Photo by Gayla Trail  All Rights Reserved

This rosemary is called ‘Blue Boy.‘ I bought pots of this as table decor for the “Grow Great Grubbook launch party and saved this one for a friend who was away. But then it turned out he had already grabbed one for himself so now I have one. I chose this variety to giveaway because of its compact, bonsai-like growth. Unfortunately, despite it’s size I’m beyond the point of desperation when it comes to window ledge and grow light space at home so I brought it over to the greenhouse to keep until it is warm enough to go outside.

Gayla Trail
Gayla is a writer, photographer, and former graphic designer with a background in the Fine Arts, cultural criticism, and ecology. She is the author, photographer, and designer of best-selling books on gardening, cooking, and preserving.

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14 thoughts on “Meanwhile, Over at the Greenhouse

  1. I love the crisp green and bright light in your post’s pictures- beautiful plants! I can almost smell the tomato and rosemary! Now I’m reeling with guilt for not putting my beautiful tomato transplants in the ground. Thanks for the reminder…

  2. So glad to hear that spring is in full swing somewhere in Canada! The west coast has been hit by wind storms, rain, hail & cooler temps so it feels like we’ve stepped back a season…

    Love the seedlings & the greenhouse space – I lost the roof to mine in a wind storm….

  3. Ooo, cardooooons. I’m eager to see how it goes for you… I’ve been contemplating a foray into the artichoke/cardoon family. Just need to sort out the space question. They’re both such dramatically beautiful plants. I’d also be interested in seeing how you eat ‘em. I was just reading about dipping steamed cardoon into bagna cauda – yum.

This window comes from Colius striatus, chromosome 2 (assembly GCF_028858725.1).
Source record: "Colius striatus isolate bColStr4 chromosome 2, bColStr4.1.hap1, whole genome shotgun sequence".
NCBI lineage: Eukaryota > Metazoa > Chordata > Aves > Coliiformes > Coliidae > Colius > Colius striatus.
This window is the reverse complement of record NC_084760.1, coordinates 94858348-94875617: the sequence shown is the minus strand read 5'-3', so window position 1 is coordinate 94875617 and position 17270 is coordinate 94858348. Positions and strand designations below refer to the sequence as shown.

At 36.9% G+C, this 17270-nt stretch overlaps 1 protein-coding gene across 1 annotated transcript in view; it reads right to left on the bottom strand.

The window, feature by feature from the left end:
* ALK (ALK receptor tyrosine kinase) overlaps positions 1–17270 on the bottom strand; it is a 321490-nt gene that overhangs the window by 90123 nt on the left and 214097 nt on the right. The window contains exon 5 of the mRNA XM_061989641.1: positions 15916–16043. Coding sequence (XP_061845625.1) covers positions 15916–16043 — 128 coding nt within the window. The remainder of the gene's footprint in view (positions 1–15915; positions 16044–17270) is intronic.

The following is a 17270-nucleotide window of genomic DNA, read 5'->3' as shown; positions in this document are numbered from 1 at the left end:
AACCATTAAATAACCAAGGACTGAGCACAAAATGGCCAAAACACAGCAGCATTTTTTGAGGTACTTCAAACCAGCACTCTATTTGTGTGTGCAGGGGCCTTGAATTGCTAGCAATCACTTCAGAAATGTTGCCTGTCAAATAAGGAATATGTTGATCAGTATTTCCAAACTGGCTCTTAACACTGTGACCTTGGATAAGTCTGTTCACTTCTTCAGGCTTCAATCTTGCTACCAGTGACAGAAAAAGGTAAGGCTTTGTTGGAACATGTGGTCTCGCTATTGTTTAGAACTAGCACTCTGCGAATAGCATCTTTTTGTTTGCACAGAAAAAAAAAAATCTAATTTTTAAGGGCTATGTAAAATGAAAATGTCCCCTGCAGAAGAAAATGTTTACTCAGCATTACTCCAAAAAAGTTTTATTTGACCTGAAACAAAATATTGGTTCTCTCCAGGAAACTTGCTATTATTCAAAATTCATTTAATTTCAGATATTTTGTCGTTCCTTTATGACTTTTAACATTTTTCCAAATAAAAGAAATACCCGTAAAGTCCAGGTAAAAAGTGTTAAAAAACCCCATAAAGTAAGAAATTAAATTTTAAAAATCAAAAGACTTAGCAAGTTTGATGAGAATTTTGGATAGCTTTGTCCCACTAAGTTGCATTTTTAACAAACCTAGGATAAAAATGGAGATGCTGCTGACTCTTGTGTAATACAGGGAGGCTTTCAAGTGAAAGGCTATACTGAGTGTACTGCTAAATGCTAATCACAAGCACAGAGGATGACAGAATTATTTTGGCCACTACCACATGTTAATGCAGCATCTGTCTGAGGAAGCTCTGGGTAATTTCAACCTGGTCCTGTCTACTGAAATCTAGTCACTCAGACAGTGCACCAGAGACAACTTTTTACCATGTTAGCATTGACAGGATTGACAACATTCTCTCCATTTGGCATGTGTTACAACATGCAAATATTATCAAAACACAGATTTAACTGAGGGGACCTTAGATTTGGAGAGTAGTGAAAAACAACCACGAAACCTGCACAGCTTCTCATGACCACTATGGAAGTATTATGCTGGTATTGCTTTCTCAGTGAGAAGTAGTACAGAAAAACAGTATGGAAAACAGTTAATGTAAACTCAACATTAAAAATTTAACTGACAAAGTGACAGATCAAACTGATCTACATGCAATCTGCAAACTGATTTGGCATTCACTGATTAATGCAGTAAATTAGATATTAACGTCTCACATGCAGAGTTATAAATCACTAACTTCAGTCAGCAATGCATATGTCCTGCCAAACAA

4. Your photos are lovely, can’t get my greenhouse ones to look like that!

    Lovely too, to hear that *someone* is enjoying some great weather! It is foul here in my part of the UK and I am desperate for some sun and warmth.

  5. Speaking of seedlings,

    I often get things mixed up in the garden and don’t know what it is that is growing (weed or not?) and I came across this site that helps identify plants at the seedling stage
    http://theseedsite.co.uk/seedlings.html

    not the sharpest photos – but it helps give an idea.
    thought I’d share it.

    yogita

  6. looks like I need to buy a goat now and try out that cardoon! … where to overwinter the goat … hmm …

  7. I grew ‘fuzzy peach’ tomatoes a few years ago, bought as seedlings from the Jean-Talon Market in Montreal. The plant was gorgeous, but the tomatoes proved a bit of a challenge to eat – peach fuzz is one thing, tomato fuzz is…different…

    We’ve just done our biggest tomato harvest this afternoon (it’s early autumn here) and I find growing them on a patio in NZ is more of a challenge than on a Montreal 3rd floor balcony. I’m still getting used to the climate – we’re planning the winter garden for my mom’s raised beds, and I’m dreaming of next year’s tomato experiments!

  8. Hi, Happy Spring!
    I’m wondering where I can get some heirloom
    tomato seedlings in Toronto (having missed Seedy Saturday this year; I am behind)- or ( is that scoffing I hear?)- where can I at least buy the seeds?
    Thanks!

  9. Carolynn: There is no shame in buying transplants. I grow from seed because I can’t get what I’d like as a transplant.

    Urban Harvest sells heirloom tomato seedlings at various markets beginning sometime in May. We’re still a bit early for seedlings. They also sell seeds and I have seen their seeds at Grassroots on Bloor.

  10. Marvelous green color, refreshing look! Have you written anything like “how to build your own greenhouse”? I’ll love to know about your greenhouse and please post some photographs.

  11. Sarina: I don’t own a greenhouse and I definitely had no hand in building this one so am no authority on greenhouse management. I’m a member of a community group that grow together in this greenhouse.